by Brian Surber
I watch a lot of TV. Too much. Way too much. And yet it’s still not enough. Year after year I keep hearing about the shows I need to watch. BoJack Horseman, Catastrophe, You’re the Worst, Fresh off the Boat, The Carmichael Show, I get it!
But I’m just one man. How can I possibly watch it all? I already have 20 possible options for this list as is (as you can probably guess I watched more comedies than dramas) . And this is only counting the seasons I’ve finished. That means I technically can’t count It’s Always Sunny in Philadelphia, Bob’s Burgers, Last Week Tonight with John Oliver, or Insecure.
But here they are. My top 10 comedies from this year. We are truly living in a golden age of television as all 21 of the shows I gave my time to were outstanding in their own way.
Rules are pretty simple: We play by my rules. I’m deeming Orange is the New Black a drama for one basic reason (to beef up my drama list).
Please comment if you don’t agree with my list (which I can’t imagine happening, but, okay) and enjoy!
Unbreakable Kimmy Schmidt
The Mindy Project
10. Search Party (TBS)
TBS’ mission to re-brand itself with smart, interesting, and funny original content is working out pretty great (The Detour is brilliant, every episode of Conan should be Conan Without Borders, and another TBS show appears later on this list). Stories about self-obsessed twenty-somethings can be found all over TV and film, but the difference here is how each character is honed. Each represents a different part of the mystique of the Millennial (self-absorbed, oblivious, spoiled, and arrogant) while being connected by the most common trope, aimlessness. But what elevates the characters, aside from the truly wonderful performances (Where did Meredith Hagner come from?!?), is the underlying care each has for the other. They honestly love each other and support each other. Wrap that in a genuine mystery (complete with shadowy figures, cults, and Ron Livingston) with a surprisingly satisfying ending and a 21st century Nancy Drew is born.
9. The Good Place (NBC)
After creating one of the best comedies of the century, Parks and Recreation, Michael Schur really could have played it safe with his next solo gig (he co-created Brooklyn Nine-Nine). But instead, he used his good will to create the most unique “mainstream” sitcom to come along in a while. And the gamble paid off big time as The Good Place is filled with real humor, real pathos, and at times, real philosophy. Its two incredible leads, Kristen Bell and Ted Danson, make a pair where affection is visibly nurtured under conflicting ideals. The jokes are dense and rich (new jokes are found on each viewing) and the story is moving. Big ideas, lavish production values, and a deep rooted sense of humor. There isn’t anything on network TV like The Good Place, which, for The Good Place, is a pretty GOOD PLACE to be*. (*If you read that last sentence with a lot of emphasis on the “GOOD” and “PLACE” it still sounds terrible.)
8. Documentary Now! (IFC)
The genius of this entire series is its sense of verisimilitude. Each one of these documentaries is so expertly made, feels so real, rings so true that even not having seen any of the documentaries they are honoring (and yes,they are honoring them) I know that they are spot on. A series like Documentary Now! has the benefit of having every episode be a unique creation which leaves room for every episode to stand out. “The Bunker,” “Juan Like Rice & Chicken” (a genuinely moving film), “Globesman,” & “Mr. Runner Up: My Life as an Oscar Bridesmaid.” Each one so different and true to their subject matter. This is a show that looks so effortless while being so intricate. Each week is a journey, each episode a small triumph. And each season a grand acting challenge that may be looked upon as the pinnacle of Fred Armisen and Bill Hader’s onscreen careers.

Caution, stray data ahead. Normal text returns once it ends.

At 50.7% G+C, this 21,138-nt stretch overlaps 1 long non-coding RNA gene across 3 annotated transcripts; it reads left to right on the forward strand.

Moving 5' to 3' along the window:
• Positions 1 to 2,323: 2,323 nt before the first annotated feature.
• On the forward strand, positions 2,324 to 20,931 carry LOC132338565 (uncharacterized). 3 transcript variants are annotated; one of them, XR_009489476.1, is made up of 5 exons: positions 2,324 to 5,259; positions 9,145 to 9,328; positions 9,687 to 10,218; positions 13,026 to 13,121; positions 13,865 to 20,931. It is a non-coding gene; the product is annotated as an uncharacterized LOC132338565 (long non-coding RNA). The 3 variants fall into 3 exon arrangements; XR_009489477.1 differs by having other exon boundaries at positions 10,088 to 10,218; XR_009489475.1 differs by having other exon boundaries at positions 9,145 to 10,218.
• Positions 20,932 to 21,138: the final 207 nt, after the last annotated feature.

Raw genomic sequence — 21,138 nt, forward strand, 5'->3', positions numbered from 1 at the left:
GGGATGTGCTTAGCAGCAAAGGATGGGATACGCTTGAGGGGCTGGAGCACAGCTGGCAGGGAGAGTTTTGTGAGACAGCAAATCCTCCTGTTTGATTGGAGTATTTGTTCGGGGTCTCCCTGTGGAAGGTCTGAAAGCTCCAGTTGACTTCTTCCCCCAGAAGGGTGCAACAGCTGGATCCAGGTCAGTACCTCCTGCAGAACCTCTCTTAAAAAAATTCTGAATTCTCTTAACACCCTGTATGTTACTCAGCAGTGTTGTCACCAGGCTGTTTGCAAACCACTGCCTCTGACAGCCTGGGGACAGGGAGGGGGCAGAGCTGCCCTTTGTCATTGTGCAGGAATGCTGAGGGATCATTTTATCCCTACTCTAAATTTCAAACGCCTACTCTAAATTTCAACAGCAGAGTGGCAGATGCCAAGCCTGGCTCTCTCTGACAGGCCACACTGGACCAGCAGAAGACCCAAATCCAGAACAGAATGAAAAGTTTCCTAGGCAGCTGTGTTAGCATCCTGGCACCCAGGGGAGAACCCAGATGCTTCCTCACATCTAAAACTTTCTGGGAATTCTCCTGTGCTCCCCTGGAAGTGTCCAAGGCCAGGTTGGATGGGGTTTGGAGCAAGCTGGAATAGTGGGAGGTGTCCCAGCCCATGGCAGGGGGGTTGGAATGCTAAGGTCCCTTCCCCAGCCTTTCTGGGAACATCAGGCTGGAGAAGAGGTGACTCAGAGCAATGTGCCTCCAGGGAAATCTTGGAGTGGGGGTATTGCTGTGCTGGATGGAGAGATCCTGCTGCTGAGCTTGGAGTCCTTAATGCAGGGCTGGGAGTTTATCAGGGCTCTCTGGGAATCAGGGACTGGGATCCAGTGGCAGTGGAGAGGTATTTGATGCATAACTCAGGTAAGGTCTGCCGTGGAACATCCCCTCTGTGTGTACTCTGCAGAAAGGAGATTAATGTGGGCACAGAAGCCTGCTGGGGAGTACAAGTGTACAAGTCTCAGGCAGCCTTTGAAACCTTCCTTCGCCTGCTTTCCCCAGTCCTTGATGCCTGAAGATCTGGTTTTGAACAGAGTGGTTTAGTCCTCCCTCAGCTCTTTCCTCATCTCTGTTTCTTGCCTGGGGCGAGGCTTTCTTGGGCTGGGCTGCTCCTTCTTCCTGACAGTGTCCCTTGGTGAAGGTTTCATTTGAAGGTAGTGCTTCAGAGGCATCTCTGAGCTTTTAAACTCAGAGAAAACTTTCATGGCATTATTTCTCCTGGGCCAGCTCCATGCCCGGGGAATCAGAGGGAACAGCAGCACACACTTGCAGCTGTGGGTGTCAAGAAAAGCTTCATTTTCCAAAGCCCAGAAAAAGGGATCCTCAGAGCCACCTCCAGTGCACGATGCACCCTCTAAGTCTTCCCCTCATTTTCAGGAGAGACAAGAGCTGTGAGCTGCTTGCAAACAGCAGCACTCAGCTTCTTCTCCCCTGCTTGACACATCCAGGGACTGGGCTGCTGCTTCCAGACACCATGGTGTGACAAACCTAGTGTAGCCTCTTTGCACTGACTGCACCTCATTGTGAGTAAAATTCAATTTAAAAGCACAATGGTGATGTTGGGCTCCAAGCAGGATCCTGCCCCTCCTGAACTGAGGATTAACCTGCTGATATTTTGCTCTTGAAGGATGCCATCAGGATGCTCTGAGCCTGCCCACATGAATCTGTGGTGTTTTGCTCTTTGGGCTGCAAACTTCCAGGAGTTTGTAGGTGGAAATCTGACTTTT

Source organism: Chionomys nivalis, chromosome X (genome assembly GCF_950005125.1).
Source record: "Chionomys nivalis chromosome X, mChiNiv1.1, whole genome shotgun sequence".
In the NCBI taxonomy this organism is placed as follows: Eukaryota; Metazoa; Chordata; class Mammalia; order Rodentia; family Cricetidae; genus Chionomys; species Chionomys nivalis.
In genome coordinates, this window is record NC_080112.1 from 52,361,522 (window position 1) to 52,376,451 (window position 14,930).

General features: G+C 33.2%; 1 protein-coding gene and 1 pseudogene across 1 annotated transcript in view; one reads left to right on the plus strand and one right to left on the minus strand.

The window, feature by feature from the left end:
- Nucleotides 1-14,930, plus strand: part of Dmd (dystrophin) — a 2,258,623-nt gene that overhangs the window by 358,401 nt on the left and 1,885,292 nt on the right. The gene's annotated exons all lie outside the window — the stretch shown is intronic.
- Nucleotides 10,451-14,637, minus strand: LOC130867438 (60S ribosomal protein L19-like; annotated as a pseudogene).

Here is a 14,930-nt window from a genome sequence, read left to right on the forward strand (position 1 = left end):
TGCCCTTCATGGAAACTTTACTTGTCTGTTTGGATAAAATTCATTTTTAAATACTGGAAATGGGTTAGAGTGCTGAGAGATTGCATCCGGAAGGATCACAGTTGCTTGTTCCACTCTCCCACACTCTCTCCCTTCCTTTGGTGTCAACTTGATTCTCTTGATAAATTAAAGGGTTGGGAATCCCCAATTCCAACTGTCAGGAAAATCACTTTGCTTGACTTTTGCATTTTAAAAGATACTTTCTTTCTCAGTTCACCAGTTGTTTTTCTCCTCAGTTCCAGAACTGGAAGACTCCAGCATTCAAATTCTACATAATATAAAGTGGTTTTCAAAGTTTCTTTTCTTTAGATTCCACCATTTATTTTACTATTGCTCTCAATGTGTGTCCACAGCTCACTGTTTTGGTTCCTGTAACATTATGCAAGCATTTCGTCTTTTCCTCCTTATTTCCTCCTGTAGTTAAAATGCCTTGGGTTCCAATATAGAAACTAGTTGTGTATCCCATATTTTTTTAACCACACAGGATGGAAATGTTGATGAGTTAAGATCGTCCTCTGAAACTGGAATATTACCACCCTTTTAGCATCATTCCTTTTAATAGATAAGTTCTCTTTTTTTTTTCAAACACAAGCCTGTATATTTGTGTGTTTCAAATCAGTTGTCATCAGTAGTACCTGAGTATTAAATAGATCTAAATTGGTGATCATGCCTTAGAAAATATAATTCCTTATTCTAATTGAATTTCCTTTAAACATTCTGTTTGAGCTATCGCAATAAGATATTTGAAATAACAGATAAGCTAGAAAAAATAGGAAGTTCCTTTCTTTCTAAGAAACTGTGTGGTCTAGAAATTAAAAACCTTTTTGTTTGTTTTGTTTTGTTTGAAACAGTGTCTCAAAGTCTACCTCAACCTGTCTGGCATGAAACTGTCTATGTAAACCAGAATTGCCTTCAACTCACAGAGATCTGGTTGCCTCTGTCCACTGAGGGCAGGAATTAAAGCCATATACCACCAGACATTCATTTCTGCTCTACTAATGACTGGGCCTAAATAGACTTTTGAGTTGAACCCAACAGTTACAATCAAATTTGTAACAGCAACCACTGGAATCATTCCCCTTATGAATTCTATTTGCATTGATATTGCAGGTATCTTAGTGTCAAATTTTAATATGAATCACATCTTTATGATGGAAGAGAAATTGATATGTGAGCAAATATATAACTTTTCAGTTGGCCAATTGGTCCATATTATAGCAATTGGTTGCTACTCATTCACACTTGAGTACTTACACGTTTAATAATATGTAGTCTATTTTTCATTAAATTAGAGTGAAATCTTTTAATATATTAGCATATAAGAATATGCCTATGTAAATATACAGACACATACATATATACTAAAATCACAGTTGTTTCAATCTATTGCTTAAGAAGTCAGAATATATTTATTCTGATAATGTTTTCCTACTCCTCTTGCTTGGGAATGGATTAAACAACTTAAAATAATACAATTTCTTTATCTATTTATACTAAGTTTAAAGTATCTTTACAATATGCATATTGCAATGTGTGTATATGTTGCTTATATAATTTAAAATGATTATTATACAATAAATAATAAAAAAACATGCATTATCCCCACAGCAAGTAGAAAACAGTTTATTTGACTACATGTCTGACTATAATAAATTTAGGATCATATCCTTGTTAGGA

7. Broad City (Comedy Central)
Even with a slightly less-than third season, Comedy Central’s crown jewel is still one of the funniest shows on TV. We had fewer this year but Ilana and Abbi still provided with several all time episodes (“Two Chainz,” “2016,” “Burning Bridges,” “Jews on a Plane”) and, more importantly, provided a much needed depth to our dynamic duo. Abbi hiding her relationship with Trey gave the show, and Jacobson, new emotional ground. There has never been a secret this big kept between them and the toll it took on both, and the way the got over it, was so, so true to the characters’ relationship that it reinforced why they love each and why we love them.
6. Full Frontal with Samantha Bee (TBS)
Aside from being the first woman in late night and bringing a much needed perspective to the political late night landscape, the best thing about Full Frontal with Samantha Bee is just how funny it is. The writing is quick and razor sharp. And Bee commands the screen not with a know-it-all attitude but a gather-round-while-I-spill-some-shit presence that keeps you laughing and enraged when necessary. Her post-election shows are so full of uncompromising edge and criticism that it’s clear Bee will be our guiding light for the next four years. And based on this past year we should all be so lucky to follow her.
5. Silicon Valley (HBO)
Silicon Valley is the kind of show that, for me at least, leaves my brain as soon as it’s over. At the beginning of each season I really need a “previously on.” This may be because the show is smarter than me (it certainly is), it may be because the show is incredibly dense in its plotting, it may also be because the show is so filled with tech talk that mostly blows right past my head. So why is Silicon Valley the fifth best comedy of the year? Because even though I may not know what’s really going on season-to-season, I know this show is damn funny. The writers are confident in their approach to the point where the show feels like it writes itself. The actors are so ingrained with their characters that they’re distinct while also being so distinctively similar. What other show dares us to follow a tech company whose product changes and changes back and changes again week after week; a show where the conflict is so obviously besides the point; a show as laid back as it’s characters; a show with actual horse sex. This was the show’s best season yet and I know that because I remember most of what happened.